The Bijou: An Annual of Literature and the Arts, Volumen1

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W. Pickering, 1828
 

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Página 28 - All Nature seems at work. Slugs leave their lair — The bees are stirring — birds are on the wing — And Winter slumbering in the open air, Wears on his smiling face a dream of Spring! And I the while, the sole unbusy thing, Nor honey make, nor pair, nor build, nor sing.
Página 144 - With Nature, Hope, and Poesy, When I was young ! When I was young ? — Ah, woful When ! Ah ! for the change 'twixt Now and Then ! This breathing house not built with hands, This body that does me grievous...
Página 24 - Fairly began — but finish'd not; And fruitless, late remorse doth trace — Like Hebrew lore a backward pace — Her irrecoverable race. Disjointed numbers; sense unknit Huge reams of folly, shreds of wit; Compose the mingled mass of it. My scalded eyes no longer brook Upon this ink-blurr'd thing to look — Go, shut the leaves, and clasp the book.
Página 16 - MYSTERIOUS Night! when our first parent knew Thee from report divine, and heard thy name, Did he not tremble for this lovely frame, This glorious canopy of light and blue. Yet 'neath a curtain of translucent dew, Bathed in the rays of the great setting flame, Hesperus with the host of heaven came, And lo! creation widened in man's view.
Página 28 - And I, the while, the sole unbusy thing, Nor honey make, nor pair, nor build, nor sing. Yet well I ken the banks where Amaranths blow, Have traced the fount whence streams of nectar flow. Bloom, O ye Amaranths ! bloom for whom ye may, For me ye bloom not ! Glide, rich streams, away ! With lips unbrightened, wreathless brow, I stroll : And would you learn the spells that drowse my soul ? WORK WITHOUT HOPE draws nectar in a sieve, And HOPE without an object cannot live.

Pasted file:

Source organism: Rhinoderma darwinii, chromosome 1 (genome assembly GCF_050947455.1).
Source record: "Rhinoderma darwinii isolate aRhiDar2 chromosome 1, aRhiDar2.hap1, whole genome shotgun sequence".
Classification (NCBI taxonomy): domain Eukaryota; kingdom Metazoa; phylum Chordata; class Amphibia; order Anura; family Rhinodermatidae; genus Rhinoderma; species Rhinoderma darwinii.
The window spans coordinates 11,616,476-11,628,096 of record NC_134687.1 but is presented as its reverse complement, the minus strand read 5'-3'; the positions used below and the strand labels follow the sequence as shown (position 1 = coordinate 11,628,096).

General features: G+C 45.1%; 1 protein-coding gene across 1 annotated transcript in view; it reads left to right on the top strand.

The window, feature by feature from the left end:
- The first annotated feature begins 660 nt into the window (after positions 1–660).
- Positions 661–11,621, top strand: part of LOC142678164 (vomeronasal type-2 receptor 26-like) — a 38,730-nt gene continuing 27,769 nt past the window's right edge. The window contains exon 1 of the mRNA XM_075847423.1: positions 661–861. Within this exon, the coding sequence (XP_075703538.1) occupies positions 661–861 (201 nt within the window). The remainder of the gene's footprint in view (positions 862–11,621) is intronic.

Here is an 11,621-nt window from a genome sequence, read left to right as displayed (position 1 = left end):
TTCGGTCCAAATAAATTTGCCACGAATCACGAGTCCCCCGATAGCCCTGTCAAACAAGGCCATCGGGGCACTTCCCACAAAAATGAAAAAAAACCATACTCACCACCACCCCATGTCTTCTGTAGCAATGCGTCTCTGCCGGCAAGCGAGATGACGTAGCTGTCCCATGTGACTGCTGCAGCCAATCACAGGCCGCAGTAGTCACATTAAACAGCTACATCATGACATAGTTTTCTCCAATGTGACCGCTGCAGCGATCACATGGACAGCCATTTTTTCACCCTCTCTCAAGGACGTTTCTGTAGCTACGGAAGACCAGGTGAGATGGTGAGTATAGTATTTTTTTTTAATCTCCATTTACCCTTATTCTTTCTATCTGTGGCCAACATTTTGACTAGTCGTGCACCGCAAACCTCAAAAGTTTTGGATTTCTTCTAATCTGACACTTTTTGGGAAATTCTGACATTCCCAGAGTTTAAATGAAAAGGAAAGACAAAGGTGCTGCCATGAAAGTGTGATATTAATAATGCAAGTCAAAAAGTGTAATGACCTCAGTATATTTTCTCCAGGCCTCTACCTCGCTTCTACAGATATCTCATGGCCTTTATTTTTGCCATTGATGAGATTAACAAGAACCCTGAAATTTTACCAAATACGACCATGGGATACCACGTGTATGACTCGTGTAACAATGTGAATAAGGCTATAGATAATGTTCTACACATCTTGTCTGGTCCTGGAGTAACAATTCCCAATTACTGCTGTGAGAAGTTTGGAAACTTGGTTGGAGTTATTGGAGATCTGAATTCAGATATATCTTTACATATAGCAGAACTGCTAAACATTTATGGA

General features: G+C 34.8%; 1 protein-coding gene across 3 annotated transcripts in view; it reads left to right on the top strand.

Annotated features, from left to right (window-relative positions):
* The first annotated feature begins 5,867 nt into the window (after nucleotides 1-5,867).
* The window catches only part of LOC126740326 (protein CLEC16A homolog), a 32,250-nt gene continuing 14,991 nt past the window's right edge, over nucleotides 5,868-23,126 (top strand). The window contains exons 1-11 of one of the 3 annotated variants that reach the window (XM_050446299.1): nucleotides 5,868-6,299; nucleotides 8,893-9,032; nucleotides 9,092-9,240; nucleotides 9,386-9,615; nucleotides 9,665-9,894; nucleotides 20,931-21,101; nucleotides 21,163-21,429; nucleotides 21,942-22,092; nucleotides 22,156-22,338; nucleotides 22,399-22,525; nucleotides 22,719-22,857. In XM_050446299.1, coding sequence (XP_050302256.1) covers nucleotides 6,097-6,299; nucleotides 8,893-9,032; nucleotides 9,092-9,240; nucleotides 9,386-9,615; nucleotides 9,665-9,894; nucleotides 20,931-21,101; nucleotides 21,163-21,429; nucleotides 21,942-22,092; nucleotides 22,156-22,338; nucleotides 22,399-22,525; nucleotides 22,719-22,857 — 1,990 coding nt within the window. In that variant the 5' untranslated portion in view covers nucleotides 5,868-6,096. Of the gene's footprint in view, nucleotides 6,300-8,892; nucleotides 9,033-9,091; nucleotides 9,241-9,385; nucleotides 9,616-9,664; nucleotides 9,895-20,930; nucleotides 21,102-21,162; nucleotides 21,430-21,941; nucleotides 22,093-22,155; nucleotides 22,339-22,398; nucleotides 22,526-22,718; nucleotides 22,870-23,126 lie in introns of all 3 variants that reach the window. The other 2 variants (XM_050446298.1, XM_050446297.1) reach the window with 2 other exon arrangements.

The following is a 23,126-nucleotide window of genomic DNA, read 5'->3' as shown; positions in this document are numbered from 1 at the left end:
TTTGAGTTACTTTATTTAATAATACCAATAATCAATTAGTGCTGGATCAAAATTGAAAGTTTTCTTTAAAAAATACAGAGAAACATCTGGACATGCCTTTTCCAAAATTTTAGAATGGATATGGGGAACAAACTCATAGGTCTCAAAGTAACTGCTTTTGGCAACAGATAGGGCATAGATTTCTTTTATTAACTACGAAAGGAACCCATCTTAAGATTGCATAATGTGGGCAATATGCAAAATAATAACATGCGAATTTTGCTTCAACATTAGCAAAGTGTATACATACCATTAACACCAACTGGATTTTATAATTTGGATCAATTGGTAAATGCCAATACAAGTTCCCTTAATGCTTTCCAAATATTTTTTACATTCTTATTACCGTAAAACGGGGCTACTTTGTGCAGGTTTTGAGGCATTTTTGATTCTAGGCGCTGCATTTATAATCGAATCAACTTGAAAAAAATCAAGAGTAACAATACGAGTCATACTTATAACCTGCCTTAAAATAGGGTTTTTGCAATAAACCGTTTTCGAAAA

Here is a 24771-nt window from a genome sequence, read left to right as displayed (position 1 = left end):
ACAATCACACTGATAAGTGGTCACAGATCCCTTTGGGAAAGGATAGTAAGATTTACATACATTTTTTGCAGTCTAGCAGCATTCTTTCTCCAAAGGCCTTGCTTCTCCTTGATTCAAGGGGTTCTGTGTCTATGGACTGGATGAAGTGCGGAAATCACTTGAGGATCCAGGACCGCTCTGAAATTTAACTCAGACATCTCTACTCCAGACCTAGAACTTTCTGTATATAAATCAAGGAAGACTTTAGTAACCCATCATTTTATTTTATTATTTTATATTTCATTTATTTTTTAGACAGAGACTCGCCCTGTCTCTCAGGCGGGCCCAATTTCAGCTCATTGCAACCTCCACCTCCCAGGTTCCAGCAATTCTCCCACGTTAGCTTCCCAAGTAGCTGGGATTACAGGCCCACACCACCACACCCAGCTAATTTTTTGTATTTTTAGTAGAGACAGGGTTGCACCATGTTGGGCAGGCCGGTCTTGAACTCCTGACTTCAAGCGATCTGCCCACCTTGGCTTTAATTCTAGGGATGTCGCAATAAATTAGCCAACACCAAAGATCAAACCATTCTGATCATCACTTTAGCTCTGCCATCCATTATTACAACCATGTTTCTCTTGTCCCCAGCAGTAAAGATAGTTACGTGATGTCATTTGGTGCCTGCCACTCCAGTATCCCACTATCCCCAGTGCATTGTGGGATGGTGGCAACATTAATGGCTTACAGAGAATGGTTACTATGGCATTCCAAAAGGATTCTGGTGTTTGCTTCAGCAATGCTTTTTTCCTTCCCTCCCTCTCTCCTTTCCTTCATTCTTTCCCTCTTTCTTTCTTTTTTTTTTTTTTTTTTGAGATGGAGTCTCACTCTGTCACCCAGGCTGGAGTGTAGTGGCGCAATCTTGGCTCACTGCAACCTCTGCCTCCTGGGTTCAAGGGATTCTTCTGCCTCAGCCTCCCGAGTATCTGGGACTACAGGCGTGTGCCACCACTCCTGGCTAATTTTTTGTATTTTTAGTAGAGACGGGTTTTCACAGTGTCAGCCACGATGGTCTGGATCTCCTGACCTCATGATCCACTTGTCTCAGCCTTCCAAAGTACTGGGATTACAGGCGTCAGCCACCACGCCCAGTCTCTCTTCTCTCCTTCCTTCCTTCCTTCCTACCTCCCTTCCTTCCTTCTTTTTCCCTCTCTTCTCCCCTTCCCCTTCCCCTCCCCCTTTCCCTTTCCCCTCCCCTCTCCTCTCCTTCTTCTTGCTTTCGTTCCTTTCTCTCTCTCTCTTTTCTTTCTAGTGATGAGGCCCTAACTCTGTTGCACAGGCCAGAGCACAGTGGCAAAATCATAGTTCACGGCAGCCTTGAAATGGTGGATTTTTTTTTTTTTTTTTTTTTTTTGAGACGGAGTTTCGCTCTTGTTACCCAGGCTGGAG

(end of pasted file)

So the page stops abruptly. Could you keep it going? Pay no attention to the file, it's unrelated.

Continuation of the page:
Página 144 - Tis known, that Thou and I were one, I'll think it but a fond conceit— It cannot be that Thou art gone! Thy vesper-bell hath not yet toll'd:— And thou wert aye a masker bold! What strange disguise hast now put on, To make believe, that thou art gone?
Página 306 - Flying between the cold moon and the earth, Cupid all arm'd ; a certain aim he took At a fair vestal, throned by the west ; And loos'd his love-shaft smartly from his bow, As it should pierce a hundred thousand hearts : But I might see young Cupid's fiery shaft Quench'd in the chaste beams of the watery moon ; And the imperial votaress passed on, In maiden meditation, fancy-free.
Página 146 - A wild-rose roofs the ruined shed, And that and summer well agree : And lo ! where Mary leans her head, Two dear names carved upon the tree ! And Mary's tears, they are not tears of sorrow...
Página 16 - neath the curtain of translucent dew, Bathed in the rays of the great setting flame, Hesperus, with the host of heaven, came ; And lo ! creation widened in man's view.
Página 16 - neath a curtain of translucent dew, Bathed in the rays of the great setting flame, Hesperus with the host of heaven came; And, lo! Creation widened in man's view. Who could have thought such darkness lay concealed Within thy beams, O Sun? or who could find, Whilst fly and leaf and insect stood revealed, That to such countless orbs thou mad'st us blind? Why do we then shun Death with anxious strife? If Light can thus deceive, wherefore not Life?

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